Understanding how your writing provides value to your readers is a crucial step to a successful content creation journey
No one likes to waste their time. Not you, and especially not your readers. So why not save everyone’s time by figuring out before you write or publish a story if it’s worth it for your audience?
I always heard other writers say to “give your readers value.” For a while, I didn’t really know what they meant by that. But now I use a few simple questions to make sure that my stories are providing value to my readers. If your story falls into at least one of these categories, then you are most likely providing your readers with value too.
Is Your Story Engaging?
No matter what you are writing about it needs to be at least a little engaging. Most people want to be entertained even while they are learning a new skill or completing small tasks. Find a way that fits with your writing style to keep your readers captivated and eager to read every word.
A few ways to keep your readers engaged are:
- Tell them an experience you had to create an emotional connection
- Show your own enthusiasm for the topic
- Be extremely honest or vulnerable
No matter which method you choose, more of your readers will read your story in its entirety if your story is truly engaging.
Is Your Story Relatable?
Depending on the type of article you’re writing, being relatable and engaging will be one and the same. People are social creatures. Most of us want to feel like we aren’t alone in our experiences, so sharing yours may be a great way to provide value to your readers. Other than making the story more engaging, it allows your readers to compare their experiences to yours.
A few ways to make your stories more relatable are:
- Write your story authentically
- Don’t be afraid to make fun of yourself
- Let your readers know that they aren’t alone in the experience or problem they’re facing
- Write what you’ve learned from these moments in your life
While your life on a whole is unique, we all face challenges that many others have or will face. Don’t be afraid to share those experiences.
Is Your Story Actionable?
Many people have a problem they are trying to solve. If your story claims to have the solution make sure that it is not vague. Give clear actionable solutions that the reader can take away from your story.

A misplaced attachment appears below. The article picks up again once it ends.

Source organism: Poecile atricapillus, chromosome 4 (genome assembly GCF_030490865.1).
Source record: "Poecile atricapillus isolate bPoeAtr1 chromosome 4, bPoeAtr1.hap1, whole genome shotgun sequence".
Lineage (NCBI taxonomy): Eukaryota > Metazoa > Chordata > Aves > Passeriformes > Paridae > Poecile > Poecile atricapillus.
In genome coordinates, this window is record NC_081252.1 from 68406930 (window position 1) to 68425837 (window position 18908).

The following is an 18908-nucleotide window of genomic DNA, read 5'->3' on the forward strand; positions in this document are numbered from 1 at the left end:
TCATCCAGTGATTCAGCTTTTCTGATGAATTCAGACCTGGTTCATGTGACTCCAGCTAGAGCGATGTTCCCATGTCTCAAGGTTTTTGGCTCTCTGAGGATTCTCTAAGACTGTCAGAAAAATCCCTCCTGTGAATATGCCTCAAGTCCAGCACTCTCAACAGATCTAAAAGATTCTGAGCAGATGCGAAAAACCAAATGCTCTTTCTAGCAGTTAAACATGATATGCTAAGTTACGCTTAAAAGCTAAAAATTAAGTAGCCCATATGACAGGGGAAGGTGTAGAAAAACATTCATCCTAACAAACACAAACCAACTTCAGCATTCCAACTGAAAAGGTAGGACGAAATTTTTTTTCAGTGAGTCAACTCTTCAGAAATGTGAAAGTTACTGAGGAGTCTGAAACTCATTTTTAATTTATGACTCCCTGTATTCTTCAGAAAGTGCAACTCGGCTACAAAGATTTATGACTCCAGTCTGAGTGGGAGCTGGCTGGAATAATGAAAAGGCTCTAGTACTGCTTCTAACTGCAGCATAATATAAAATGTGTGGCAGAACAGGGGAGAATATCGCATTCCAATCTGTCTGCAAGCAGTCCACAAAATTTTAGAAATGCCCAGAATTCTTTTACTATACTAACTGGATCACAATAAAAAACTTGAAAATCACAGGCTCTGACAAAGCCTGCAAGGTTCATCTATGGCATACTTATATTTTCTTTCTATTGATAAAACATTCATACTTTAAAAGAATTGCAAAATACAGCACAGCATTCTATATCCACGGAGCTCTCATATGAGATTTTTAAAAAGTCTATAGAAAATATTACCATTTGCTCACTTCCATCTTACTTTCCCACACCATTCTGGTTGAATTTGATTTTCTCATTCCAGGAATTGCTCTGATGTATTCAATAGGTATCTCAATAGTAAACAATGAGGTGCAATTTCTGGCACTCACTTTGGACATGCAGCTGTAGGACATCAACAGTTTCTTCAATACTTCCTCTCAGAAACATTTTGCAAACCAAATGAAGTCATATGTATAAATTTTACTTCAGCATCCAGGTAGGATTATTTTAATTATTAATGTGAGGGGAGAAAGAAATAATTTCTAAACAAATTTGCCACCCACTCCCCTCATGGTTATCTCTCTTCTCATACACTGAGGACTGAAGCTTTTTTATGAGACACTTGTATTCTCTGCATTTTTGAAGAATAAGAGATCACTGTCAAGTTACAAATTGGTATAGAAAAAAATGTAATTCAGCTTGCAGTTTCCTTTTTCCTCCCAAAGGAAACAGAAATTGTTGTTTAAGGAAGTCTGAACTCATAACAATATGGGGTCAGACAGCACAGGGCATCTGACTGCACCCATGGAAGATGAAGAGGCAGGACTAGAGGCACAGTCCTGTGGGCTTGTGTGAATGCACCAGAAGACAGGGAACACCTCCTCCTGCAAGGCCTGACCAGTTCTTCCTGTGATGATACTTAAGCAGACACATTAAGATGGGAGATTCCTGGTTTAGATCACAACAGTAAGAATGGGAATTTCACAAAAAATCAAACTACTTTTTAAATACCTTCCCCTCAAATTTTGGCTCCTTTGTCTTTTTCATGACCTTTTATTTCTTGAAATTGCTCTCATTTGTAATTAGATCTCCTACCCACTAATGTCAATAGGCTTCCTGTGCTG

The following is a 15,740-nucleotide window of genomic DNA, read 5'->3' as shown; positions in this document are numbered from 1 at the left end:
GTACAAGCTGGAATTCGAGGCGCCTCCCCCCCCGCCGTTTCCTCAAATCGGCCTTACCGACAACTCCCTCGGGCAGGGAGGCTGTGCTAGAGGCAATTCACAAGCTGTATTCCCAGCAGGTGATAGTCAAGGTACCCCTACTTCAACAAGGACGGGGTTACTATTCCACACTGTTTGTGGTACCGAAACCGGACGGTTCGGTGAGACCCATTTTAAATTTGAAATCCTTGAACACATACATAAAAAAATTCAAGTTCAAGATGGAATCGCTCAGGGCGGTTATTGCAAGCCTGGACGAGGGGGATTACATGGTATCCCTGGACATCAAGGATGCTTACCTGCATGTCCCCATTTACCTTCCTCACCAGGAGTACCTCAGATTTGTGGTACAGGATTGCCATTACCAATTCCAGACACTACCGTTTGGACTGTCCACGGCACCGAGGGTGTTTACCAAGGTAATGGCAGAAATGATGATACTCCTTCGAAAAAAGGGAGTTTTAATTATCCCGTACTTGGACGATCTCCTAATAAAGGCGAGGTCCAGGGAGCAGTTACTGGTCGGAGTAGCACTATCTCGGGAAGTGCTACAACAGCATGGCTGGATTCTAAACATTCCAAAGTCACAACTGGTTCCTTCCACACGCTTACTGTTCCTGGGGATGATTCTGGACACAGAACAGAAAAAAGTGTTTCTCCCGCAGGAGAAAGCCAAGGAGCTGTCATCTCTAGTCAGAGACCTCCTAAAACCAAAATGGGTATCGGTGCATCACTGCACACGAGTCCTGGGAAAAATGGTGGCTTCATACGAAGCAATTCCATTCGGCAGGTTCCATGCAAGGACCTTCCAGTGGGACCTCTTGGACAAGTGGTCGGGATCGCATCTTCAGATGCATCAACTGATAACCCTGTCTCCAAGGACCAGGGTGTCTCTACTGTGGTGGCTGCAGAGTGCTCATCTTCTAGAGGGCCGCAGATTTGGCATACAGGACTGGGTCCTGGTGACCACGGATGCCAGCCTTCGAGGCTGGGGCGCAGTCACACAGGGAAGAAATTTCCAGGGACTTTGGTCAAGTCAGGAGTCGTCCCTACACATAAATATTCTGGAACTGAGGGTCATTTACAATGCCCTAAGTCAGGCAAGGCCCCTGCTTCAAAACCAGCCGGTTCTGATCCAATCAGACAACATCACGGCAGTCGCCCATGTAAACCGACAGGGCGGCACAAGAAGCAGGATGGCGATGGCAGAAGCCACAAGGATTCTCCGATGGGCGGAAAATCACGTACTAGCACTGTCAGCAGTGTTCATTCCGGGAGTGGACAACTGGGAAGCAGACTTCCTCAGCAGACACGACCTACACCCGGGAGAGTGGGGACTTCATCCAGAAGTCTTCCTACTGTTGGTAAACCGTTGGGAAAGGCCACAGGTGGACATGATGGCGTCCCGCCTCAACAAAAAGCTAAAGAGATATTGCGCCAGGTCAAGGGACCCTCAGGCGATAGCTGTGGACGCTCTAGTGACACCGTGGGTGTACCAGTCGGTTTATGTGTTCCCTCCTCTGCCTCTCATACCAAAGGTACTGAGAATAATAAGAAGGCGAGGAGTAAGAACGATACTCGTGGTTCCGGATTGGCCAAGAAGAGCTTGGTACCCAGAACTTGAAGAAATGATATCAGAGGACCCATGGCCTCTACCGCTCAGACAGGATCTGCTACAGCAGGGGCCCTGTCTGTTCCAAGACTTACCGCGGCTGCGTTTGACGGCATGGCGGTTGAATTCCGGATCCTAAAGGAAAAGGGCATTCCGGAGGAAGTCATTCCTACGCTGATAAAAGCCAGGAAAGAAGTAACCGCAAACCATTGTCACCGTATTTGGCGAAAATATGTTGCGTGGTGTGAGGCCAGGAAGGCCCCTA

One of the ways that I’ve found helpful is to have bulleted or numbered lists in my stories that give advice or teach my readers something new. This is especially helpful because many readers online are skimmers. People don’t want to waste their time reading something that isn’t going to solve their problem, so make it easy for them to find the solutions they are looking for.
A few ways to make your stories more actionable are:
- Provide numbered or bulleted lists with important information
- Write easy to understand solutions to avoid confusing your readers
- Give a summary of steps that readers can start using immediately
Making it easier for your reader to understand a solution in your article may encourage them to go back to your other writing in the future.
Is Your Story Insightful?
There’s nothing better than finding an article that actually connects ideas together in a unique and meaningful way. Many writers make the mistake of writing articles that have been written many times before, which makes it a little boring for the reader. I’ve made that mistake in the past.
Even though I added a lot of value to that story and it was chosen to be the Editor’s Pick, people didn’t read it because the topic was overdone. If your audience assumes that they’ve already heard what you have to say it is unlikely that they will read, let alone click, on that story. Instead, look for a different angle to approach the topic in a fresh new way.
A few ways to make your stories more insightful are:
- Make sure your story has a clear message it is trying to convey
- Use sources to back up claims that you make in your story
- Avoid repeating concepts or topics that are already widely known without adding your own informative spin to it
Adding your own input into a topic is a great way to make sure it’s unique and insightful. No one has your exact set of experiences and knowledge, so use that to guide your writing.
Is Your Story Concise?
There’s nothing people hate more than wasting their time. Make sure your writing isn’t doing that. This is something I struggle with myself. It’s sometimes hard to make sure that your writing doesn’t have unnecessary sentences in it. But I think it’s very important to be respectful of your audience’s time. They didn’t have to give your story a chance, but they did anyway. Don’t take that for granted. Make your story as long as it needs to be, no shorter or longer.
A few ways to make your stories more concise are:
- Edit your story to only include what is absolutely needed to get your point and personality across to the reader
- Ensure your writing style or examples don’t overshadow your message
Making a story concise also minimizes confusion by only including information that needs to be there. Adding too much to a story can cause the message to become unclear.
I’ve found when I made sure my stories were engaging, relatable, actionable, insightful, and concise my stories were more widely read. These are by no means the only ways to add value to your story. But using these five questions has helped me confirm whether or not my stories were worth publishing. I hope this information helps you. Feel free to let me know what factors you use to decide if your story is valuable to your readers. Happy Writing!